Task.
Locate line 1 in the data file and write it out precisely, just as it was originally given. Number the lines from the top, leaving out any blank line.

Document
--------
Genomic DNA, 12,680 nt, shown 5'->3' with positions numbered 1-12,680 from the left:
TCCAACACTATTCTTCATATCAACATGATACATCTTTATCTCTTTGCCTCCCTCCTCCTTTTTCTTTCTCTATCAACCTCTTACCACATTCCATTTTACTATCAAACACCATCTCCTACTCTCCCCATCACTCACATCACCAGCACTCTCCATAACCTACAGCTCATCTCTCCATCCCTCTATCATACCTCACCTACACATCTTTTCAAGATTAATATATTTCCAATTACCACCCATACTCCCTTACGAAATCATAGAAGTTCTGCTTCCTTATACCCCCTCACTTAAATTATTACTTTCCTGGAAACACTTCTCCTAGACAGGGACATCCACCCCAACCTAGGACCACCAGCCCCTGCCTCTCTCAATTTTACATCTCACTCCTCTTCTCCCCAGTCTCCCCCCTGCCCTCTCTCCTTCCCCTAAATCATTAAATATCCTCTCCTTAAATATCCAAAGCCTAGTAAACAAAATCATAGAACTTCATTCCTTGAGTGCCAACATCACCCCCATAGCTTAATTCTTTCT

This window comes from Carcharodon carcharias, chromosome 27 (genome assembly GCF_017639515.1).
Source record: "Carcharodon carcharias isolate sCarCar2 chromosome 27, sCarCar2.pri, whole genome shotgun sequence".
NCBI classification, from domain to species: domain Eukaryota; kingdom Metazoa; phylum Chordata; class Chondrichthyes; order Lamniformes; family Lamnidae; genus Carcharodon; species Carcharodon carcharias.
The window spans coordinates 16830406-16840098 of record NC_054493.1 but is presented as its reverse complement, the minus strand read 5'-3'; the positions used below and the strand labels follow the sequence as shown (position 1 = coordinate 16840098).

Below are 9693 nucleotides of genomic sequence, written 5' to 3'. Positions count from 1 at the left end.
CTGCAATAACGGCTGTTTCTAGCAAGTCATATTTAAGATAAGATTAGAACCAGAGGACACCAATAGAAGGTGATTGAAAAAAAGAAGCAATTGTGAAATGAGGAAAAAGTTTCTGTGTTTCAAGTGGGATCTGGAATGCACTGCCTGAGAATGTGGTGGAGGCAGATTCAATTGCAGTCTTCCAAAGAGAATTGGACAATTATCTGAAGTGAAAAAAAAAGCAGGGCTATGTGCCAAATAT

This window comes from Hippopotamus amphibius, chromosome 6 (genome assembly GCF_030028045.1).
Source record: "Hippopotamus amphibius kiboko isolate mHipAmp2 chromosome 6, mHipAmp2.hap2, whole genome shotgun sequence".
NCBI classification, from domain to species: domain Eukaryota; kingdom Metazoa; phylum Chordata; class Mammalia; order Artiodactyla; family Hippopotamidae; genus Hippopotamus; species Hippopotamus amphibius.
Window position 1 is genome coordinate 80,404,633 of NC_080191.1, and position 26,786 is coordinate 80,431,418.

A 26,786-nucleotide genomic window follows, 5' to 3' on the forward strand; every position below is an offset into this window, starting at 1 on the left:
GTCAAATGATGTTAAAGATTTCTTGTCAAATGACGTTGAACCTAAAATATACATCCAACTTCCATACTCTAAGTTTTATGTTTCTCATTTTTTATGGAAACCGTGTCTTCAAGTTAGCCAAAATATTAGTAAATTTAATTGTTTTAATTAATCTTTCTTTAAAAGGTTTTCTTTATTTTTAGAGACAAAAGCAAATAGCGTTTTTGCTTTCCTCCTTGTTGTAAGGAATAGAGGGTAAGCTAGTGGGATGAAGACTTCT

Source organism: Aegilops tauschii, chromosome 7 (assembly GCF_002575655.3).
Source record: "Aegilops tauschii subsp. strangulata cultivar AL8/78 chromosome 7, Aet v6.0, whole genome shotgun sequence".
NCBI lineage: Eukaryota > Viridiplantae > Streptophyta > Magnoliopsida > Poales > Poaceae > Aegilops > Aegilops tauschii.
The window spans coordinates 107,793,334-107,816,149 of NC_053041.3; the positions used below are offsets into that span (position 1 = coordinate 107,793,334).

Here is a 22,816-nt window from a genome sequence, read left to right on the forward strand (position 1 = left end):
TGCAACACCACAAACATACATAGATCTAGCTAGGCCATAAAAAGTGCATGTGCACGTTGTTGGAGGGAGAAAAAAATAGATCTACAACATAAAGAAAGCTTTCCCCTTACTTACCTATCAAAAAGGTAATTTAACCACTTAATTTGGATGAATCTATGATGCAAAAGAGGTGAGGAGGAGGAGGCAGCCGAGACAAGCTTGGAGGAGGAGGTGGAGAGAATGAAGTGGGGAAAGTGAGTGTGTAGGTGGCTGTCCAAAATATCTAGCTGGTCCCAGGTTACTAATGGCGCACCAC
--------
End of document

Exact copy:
Genomic DNA, 12,680 nt, shown 5'->3' with positions numbered 1-12,680 from the left: